Doctors have long believed that a caesarean section carries fewer risks than a vaginal delivery for premature and growth-restricted babies, but a new study has found that this approach may in fact be doing more harm than good.
Caesarean sections are routinely performed in cases where the baby has been diagnosed with intrauterine growth restriction (IUGR), and where delivery becomes necessary prior to 34 weeks gestation, on the basis that these infants would be unable to cope with the stress of a vaginal delivery.
However a study conducted at Johns Hopkins University in Baltimore has found that delivery by caesarean section in such cases is not associated with decreased incidence of complications for the infant, and in fact, those that are delivered vaginally tend to have better respiratory outcomes.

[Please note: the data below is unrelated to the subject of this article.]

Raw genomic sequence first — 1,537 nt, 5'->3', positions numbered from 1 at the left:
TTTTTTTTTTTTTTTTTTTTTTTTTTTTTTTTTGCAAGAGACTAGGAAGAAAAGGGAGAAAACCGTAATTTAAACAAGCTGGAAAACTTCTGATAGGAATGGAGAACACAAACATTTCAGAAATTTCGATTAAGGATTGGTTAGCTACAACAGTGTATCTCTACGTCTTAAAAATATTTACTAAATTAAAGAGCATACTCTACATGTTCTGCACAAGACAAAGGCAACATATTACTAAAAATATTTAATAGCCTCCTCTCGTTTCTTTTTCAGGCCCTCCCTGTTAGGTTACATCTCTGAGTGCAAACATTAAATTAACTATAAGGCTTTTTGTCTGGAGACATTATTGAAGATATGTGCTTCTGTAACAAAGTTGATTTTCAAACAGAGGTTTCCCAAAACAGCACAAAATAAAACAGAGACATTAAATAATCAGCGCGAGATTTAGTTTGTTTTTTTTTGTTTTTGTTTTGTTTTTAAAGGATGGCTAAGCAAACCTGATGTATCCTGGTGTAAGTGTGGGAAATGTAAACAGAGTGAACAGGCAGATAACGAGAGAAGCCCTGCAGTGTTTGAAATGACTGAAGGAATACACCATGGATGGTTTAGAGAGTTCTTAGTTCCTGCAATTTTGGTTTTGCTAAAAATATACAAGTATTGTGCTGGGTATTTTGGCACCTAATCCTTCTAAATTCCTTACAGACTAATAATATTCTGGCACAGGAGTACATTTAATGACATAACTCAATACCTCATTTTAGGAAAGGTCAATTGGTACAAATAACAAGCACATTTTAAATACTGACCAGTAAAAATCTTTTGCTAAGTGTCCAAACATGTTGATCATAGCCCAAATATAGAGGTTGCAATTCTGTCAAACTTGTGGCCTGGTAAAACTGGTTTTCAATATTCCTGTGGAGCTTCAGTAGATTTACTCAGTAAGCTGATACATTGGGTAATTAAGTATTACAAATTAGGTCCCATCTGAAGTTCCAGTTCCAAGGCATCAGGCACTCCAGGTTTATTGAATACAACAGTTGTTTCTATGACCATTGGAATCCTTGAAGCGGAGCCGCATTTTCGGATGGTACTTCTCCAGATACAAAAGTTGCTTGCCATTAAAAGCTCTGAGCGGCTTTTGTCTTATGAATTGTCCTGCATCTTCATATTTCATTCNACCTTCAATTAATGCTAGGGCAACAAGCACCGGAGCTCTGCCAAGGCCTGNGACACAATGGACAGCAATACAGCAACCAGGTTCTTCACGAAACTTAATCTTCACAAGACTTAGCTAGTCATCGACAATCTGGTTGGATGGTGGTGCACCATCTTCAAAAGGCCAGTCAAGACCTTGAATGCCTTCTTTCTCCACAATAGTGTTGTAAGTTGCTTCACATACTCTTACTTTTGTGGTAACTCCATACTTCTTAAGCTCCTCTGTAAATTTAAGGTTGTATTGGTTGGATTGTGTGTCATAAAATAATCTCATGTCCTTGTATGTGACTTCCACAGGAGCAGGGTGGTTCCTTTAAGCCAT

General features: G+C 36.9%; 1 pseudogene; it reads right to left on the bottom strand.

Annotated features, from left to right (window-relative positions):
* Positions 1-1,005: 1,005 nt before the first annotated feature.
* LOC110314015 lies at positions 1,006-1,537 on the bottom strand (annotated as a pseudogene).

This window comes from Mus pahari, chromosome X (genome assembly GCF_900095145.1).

βWe found that infants delivered vaginally were not at a significantly increased risk for any neonatal complications,β says study co-author Dr Erika Werner. βIn fact, infants delivered by caesarean had significantly higher odds of breathing problems after birth.β
While the study focused on premature and low-birth weight babies, the findings may also have implications for women considering an elective caesarean at full term.
Despite efforts to reduce the number of caesareans being performed in Australia, the rate has increased by more than 70% in the past 20 years, and around 1/3 of Australian babies are now delivered by caesarean section.
The Royal Australian and New Zealand College of Obstetricians and Gynaecologists is currently working with James Cook University on a study comparing health outcomes for mothers and babies following a caesarean section, but the results of this study are some years away.
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